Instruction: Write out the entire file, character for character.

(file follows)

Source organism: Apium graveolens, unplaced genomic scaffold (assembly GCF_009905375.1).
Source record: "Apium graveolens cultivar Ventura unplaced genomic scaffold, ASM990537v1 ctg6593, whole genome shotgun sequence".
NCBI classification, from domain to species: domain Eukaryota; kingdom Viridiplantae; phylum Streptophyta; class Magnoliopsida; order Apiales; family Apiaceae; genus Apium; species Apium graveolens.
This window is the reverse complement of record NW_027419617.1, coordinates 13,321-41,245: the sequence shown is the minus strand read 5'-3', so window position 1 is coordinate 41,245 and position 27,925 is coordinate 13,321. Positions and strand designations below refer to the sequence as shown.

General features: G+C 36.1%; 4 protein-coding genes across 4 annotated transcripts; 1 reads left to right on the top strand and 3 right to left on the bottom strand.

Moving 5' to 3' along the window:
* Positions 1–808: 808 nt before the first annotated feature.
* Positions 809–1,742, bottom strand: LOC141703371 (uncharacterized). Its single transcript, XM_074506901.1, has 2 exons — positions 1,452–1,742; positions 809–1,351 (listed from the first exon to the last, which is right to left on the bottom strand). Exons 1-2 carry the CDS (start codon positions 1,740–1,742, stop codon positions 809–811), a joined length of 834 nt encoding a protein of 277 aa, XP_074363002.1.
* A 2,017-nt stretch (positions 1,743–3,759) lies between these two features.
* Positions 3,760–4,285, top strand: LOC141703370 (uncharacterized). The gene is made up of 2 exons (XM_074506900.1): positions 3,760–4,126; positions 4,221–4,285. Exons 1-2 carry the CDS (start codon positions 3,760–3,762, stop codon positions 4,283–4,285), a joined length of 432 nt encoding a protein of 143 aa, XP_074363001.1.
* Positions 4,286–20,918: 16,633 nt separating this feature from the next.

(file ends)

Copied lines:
Source organism: Apium graveolens, unplaced genomic scaffold (assembly GCF_009905375.1).
Source record: "Apium graveolens cultivar Ventura unplaced genomic scaffold, ASM990537v1 ctg6593, whole genome shotgun sequence".
NCBI classification, from domain to species: domain Eukaryota; kingdom Viridiplantae; phylum Streptophyta; class Magnoliopsida; order Apiales; family Apiaceae; genus Apium; species Apium graveolens.
This window is the reverse complement of record NW_027419617.1, coordinates 13,321-41,245: the sequence shown is the minus strand read 5'-3', so window position 1 is coordinate 41,245 and position 27,925 is coordinate 13,321. Positions and strand designations below refer to the sequence as shown.

General features: G+C 36.1%; 4 protein-coding genes across 4 annotated transcripts; 1 reads left to right on the top strand and 3 right to left on the bottom strand.

Moving 5' to 3' along the window:
* Positions 1–808: 808 nt before the first annotated feature.
* Positions 809–1,742, bottom strand: LOC141703371 (uncharacterized). Its single transcript, XM_074506901.1, has 2 exons — positions 1,452–1,742; positions 809–1,351 (listed from the first exon to the last, which is right to left on the bottom strand). Exons 1-2 carry the CDS (start codon positions 1,740–1,742, stop codon positions 809–811), a joined length of 834 nt encoding a protein of 277 aa, XP_074363002.1.
* A 2,017-nt stretch (positions 1,743–3,759) lies between these two features.
* Positions 3,760–4,285, top strand: LOC141703370 (uncharacterized). The gene is made up of 2 exons (XM_074506900.1): positions 3,760–4,126; positions 4,221–4,285. Exons 1-2 carry the CDS (start codon positions 3,760–3,762, stop codon positions 4,283–4,285), a joined length of 432 nt encoding a protein of 143 aa, XP_074363001.1.
* Positions 4,286–20,918: 16,633 nt separating this feature from the next.